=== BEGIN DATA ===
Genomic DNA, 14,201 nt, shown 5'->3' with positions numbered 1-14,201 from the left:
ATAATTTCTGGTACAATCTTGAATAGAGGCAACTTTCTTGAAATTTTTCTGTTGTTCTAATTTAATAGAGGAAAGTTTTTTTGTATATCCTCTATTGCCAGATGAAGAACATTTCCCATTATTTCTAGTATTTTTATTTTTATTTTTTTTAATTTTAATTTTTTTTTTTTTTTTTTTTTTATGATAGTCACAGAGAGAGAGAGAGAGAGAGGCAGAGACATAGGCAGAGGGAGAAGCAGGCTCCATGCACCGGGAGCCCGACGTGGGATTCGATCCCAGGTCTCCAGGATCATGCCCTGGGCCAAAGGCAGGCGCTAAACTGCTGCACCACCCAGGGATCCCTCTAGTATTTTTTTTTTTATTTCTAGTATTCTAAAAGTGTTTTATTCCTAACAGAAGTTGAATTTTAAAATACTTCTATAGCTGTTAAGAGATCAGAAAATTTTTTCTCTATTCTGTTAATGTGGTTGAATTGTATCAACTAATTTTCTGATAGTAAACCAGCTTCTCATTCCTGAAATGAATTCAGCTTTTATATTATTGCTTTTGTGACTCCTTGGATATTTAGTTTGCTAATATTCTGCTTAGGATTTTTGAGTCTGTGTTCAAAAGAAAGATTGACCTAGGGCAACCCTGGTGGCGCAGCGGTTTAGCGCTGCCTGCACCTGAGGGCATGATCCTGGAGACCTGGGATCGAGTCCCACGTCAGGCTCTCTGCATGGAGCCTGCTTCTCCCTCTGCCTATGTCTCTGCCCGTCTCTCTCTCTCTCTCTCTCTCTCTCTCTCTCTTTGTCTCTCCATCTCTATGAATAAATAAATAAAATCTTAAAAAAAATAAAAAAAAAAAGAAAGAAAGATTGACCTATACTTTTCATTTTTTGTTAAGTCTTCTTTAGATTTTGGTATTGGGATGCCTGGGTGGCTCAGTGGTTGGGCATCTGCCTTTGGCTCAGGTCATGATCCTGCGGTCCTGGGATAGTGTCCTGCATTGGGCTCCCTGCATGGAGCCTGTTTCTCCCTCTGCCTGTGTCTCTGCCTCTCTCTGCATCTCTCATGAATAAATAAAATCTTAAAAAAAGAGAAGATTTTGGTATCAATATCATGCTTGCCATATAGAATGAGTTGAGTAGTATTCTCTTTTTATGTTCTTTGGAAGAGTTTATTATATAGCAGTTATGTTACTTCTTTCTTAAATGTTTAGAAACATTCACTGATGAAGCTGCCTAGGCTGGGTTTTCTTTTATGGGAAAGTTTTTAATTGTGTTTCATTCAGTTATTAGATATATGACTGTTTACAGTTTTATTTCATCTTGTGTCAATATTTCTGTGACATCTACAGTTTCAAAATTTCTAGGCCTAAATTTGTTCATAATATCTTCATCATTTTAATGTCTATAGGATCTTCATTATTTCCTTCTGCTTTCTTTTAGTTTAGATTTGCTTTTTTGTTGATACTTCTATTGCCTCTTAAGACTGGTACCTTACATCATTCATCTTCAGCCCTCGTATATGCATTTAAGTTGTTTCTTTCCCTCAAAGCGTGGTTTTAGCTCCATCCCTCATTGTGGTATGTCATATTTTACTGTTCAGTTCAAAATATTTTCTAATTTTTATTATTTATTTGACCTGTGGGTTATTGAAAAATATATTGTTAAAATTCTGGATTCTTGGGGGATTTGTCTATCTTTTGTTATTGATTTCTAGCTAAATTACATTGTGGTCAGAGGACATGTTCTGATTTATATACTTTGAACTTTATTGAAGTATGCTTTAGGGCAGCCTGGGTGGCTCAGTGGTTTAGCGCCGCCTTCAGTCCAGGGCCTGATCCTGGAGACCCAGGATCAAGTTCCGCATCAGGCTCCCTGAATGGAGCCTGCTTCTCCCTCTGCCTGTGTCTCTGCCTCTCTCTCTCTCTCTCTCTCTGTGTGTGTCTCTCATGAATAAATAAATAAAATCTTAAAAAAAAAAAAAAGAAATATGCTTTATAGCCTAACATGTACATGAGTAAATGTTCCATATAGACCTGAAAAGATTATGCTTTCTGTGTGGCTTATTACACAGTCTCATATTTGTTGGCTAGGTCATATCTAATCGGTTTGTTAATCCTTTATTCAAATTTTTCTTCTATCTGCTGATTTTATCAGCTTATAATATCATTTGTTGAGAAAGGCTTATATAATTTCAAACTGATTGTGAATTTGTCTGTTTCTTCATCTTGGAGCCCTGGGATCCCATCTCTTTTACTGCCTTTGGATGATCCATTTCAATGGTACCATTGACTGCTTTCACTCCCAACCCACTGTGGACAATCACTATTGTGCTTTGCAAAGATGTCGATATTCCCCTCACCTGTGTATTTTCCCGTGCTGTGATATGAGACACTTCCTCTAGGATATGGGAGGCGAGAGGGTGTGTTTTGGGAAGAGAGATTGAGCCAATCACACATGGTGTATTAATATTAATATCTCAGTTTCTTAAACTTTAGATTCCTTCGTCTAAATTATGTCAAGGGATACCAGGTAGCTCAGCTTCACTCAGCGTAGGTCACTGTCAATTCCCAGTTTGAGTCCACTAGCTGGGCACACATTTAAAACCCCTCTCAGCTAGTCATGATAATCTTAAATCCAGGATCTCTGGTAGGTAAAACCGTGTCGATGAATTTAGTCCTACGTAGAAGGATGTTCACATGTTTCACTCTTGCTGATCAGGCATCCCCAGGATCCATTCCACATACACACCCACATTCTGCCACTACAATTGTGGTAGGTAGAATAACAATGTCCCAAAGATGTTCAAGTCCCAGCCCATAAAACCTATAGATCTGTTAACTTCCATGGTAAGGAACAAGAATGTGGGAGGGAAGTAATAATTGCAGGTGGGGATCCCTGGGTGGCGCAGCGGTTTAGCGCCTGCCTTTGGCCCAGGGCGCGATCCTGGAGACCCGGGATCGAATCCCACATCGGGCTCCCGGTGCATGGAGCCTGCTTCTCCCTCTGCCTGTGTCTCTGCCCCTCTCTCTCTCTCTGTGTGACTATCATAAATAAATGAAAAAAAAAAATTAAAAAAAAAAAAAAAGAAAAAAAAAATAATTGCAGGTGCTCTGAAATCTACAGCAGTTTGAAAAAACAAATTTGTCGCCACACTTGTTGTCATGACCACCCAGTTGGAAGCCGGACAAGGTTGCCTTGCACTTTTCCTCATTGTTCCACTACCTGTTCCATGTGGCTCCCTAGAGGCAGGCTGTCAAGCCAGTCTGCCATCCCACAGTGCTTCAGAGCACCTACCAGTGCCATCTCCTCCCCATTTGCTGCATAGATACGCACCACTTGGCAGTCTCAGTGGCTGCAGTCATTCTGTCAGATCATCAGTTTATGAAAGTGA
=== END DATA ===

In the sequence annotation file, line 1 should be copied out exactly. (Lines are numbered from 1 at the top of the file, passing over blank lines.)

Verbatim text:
Genomic DNA, 14,201 nt, shown 5'->3' with positions numbered 1-14,201 from the left: